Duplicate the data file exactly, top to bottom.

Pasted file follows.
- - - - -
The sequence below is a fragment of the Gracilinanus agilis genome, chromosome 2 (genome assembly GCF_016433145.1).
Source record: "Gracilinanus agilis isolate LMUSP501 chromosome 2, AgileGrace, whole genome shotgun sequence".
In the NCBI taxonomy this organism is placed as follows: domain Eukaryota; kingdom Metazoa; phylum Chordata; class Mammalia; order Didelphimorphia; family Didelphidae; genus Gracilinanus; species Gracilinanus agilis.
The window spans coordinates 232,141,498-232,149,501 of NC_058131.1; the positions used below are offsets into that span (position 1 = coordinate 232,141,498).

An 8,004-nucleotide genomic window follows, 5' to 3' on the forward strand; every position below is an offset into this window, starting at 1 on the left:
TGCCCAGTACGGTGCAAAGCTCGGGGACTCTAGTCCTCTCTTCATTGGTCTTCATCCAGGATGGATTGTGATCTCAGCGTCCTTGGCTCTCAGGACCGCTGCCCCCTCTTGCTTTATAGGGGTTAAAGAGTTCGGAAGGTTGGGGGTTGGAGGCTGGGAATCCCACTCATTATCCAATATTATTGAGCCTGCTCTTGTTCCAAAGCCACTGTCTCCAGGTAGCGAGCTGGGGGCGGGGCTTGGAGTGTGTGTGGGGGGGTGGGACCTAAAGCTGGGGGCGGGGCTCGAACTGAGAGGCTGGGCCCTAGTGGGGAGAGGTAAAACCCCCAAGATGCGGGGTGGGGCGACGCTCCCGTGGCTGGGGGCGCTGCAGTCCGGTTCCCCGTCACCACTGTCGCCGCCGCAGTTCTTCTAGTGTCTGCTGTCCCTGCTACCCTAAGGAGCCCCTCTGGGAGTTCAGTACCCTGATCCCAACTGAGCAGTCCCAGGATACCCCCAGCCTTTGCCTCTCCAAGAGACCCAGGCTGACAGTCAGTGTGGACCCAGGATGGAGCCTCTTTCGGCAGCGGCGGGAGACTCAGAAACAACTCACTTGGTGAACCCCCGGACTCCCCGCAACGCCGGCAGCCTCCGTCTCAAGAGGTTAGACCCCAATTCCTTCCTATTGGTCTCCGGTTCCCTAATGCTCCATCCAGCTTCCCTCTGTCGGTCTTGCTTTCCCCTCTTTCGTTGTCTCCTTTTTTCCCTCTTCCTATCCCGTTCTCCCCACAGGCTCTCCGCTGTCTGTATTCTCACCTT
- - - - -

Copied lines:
The sequence below is a fragment of the Gracilinanus agilis genome, chromosome 2 (genome assembly GCF_016433145.1).
Source record: "Gracilinanus agilis isolate LMUSP501 chromosome 2, AgileGrace, whole genome shotgun sequence".
In the NCBI taxonomy this organism is placed as follows: domain Eukaryota; kingdom Metazoa; phylum Chordata; class Mammalia; order Didelphimorphia; family Didelphidae; genus Gracilinanus; species Gracilinanus agilis.
The window spans coordinates 232,141,498-232,149,501 of NC_058131.1; the positions used below are offsets into that span (position 1 = coordinate 232,141,498).

An 8,004-nucleotide genomic window follows, 5' to 3' on the forward strand; every position below is an offset into this window, starting at 1 on the left:
TGCCCAGTACGGTGCAAAGCTCGGGGACTCTAGTCCTCTCTTCATTGGTCTTCATCCAGGATGGATTGTGATCTCAGCGTCCTTGGCTCTCAGGACCGCTGCCCCCTCTTGCTTTATAGGGGTTAAAGAGTTCGGAAGGTTGGGGGTTGGAGGCTGGGAATCCCACTCATTATCCAATATTATTGAGCCTGCTCTTGTTCCAAAGCCACTGTCTCCAGGTAGCGAGCTGGGGGCGGGGCTTGGAGTGTGTGTGGGGGGGTGGGACCTAAAGCTGGGGGCGGGGCTCGAACTGAGAGGCTGGGCCCTAGTGGGGAGAGGTAAAACCCCCAAGATGCGGGGTGGGGCGACGCTCCCGTGGCTGGGGGCGCTGCAGTCCGGTTCCCCGTCACCACTGTCGCCGCCGCAGTTCTTCTAGTGTCTGCTGTCCCTGCTACCCTAAGGAGCCCCTCTGGGAGTTCAGTACCCTGATCCCAACTGAGCAGTCCCAGGATACCCCCAGCCTTTGCCTCTCCAAGAGACCCAGGCTGACAGTCAGTGTGGACCCAGGATGGAGCCTCTTTCGGCAGCGGCGGGAGACTCAGAAACAACTCACTTGGTGAACCCCCGGACTCCCCGCAACGCCGGCAGCCTCCGTCTCAAGAGGTTAGACCCCAATTCCTTCCTATTGGTCTCCGGTTCCCTAATGCTCCATCCAGCTTCCCTCTGTCGGTCTTGCTTTCCCCTCTTTCGTTGTCTCCTTTTTTCCCTCTTCCTATCCCGTTCTCCCCACAGGCTCTCCGCTGTCTGTATTCTCACCTT